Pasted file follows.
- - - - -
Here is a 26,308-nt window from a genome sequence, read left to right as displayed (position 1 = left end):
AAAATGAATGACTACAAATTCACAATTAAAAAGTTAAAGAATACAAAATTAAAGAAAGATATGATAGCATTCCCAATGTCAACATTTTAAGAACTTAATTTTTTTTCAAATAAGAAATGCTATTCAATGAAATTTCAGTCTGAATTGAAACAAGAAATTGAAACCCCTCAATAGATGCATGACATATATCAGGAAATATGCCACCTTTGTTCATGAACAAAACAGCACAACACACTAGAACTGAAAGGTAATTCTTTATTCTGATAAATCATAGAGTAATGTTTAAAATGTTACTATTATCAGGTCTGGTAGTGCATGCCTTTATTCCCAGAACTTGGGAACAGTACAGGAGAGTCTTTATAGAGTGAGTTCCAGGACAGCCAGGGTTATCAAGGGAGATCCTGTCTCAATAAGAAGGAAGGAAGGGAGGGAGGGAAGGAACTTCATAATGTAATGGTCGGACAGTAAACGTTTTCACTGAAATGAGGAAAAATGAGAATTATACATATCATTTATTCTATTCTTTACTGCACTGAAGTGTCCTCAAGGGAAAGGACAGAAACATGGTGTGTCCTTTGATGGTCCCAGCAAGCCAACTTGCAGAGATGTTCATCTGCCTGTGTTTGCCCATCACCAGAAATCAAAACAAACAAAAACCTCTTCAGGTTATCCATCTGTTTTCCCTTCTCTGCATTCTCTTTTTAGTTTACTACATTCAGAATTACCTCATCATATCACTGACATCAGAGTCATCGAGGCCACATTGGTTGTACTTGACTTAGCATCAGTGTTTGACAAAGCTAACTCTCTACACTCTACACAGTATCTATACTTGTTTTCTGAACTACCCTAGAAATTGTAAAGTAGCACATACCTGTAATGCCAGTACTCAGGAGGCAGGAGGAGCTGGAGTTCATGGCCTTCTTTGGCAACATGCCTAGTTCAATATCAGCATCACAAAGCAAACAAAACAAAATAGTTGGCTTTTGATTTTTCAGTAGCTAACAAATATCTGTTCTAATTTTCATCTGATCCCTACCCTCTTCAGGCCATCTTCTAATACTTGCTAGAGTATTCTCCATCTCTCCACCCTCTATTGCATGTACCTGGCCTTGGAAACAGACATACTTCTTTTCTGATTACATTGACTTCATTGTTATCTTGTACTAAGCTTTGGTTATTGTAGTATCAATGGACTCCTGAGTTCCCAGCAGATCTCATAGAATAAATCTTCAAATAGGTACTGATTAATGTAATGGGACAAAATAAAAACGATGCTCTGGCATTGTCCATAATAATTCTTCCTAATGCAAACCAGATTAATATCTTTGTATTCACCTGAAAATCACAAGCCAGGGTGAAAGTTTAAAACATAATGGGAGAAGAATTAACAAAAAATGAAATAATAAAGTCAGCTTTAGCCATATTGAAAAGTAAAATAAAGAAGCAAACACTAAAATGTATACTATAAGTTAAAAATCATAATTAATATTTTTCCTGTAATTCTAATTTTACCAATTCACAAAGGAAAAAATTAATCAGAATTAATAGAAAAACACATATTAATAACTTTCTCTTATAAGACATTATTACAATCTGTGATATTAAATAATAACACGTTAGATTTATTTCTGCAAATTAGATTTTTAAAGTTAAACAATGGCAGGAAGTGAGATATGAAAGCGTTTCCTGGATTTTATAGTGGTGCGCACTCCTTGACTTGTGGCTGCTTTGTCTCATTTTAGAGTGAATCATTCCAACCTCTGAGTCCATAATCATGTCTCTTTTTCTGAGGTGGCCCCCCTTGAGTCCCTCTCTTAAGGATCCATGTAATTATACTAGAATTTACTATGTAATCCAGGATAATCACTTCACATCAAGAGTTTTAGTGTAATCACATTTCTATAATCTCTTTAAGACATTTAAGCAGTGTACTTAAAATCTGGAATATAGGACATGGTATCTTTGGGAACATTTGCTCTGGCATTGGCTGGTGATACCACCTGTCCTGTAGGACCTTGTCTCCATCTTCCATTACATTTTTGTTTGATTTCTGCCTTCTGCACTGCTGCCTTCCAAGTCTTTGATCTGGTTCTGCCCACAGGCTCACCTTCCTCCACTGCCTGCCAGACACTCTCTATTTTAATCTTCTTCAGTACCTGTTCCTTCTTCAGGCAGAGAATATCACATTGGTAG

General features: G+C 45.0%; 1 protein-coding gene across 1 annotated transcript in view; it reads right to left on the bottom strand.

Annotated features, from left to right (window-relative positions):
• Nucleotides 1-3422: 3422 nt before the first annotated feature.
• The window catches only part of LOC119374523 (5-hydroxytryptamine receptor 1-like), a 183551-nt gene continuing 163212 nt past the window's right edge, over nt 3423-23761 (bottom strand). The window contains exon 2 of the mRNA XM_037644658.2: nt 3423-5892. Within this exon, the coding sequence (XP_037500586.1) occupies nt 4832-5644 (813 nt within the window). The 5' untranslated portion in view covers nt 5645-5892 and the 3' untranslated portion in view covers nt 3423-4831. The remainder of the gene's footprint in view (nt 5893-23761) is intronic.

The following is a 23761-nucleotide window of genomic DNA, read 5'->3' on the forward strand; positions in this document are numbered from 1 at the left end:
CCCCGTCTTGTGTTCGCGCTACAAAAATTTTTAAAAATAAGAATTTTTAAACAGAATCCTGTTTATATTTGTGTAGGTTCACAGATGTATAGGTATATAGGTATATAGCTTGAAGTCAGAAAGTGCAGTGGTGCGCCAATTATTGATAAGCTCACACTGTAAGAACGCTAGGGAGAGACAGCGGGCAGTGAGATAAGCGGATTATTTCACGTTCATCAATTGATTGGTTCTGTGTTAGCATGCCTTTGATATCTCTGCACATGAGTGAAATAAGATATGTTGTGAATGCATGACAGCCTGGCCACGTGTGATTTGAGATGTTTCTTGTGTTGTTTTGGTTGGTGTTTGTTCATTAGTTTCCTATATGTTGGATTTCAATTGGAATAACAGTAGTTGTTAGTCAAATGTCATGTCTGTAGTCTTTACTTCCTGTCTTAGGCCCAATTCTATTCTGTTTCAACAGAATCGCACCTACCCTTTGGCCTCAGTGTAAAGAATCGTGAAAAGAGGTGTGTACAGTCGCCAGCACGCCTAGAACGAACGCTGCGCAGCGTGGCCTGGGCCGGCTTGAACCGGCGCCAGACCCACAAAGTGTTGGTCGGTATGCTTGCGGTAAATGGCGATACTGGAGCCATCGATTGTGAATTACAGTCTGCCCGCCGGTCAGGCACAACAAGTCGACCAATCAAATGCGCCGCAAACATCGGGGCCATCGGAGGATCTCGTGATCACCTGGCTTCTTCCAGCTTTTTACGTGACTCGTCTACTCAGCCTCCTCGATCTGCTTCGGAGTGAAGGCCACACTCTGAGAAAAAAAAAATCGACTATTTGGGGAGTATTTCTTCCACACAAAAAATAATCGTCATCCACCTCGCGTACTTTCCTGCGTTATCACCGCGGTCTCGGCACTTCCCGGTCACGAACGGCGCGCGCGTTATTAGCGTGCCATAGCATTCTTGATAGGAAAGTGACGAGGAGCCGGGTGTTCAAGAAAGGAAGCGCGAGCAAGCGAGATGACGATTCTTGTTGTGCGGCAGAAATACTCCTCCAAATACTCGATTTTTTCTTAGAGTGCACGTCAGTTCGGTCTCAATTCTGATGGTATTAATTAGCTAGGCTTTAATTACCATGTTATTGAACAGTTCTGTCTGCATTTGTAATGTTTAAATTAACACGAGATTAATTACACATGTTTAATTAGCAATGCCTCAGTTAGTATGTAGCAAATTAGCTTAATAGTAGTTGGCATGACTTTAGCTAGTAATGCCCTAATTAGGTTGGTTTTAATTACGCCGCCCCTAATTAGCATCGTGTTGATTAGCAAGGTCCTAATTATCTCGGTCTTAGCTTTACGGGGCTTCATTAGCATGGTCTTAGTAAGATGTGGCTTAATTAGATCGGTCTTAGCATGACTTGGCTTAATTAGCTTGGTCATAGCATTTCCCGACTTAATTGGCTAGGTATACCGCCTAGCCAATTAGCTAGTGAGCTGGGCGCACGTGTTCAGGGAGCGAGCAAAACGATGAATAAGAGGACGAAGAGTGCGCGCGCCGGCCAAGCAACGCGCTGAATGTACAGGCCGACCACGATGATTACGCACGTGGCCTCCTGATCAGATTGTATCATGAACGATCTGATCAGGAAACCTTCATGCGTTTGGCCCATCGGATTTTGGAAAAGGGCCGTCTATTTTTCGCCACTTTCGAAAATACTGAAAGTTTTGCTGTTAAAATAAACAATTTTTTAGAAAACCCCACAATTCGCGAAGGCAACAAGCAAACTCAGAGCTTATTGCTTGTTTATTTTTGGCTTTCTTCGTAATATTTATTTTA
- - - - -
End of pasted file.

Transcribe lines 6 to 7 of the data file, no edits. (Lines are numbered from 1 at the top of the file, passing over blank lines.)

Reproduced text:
• The window catches only part of LOC119374523 (5-hydroxytryptamine receptor 1-like), a 183551-nt gene continuing 163212 nt past the window's right edge, over nt 3423-23761 (bottom strand). The window contains exon 2 of the mRNA XM_037644658.2: nt 3423-5892. Within this exon, the coding sequence (XP_037500586.1) occupies nt 4832-5644 (813 nt within the window). The 5' untranslated portion in view covers nt 5645-5892 and the 3' untranslated portion in view covers nt 3423-4831. The remainder of the gene's footprint in view (nt 5893-23761) is intronic.

The following is a 23761-nucleotide window of genomic DNA, read 5'->3' on the forward strand; positions in this document are numbered from 1 at the left end: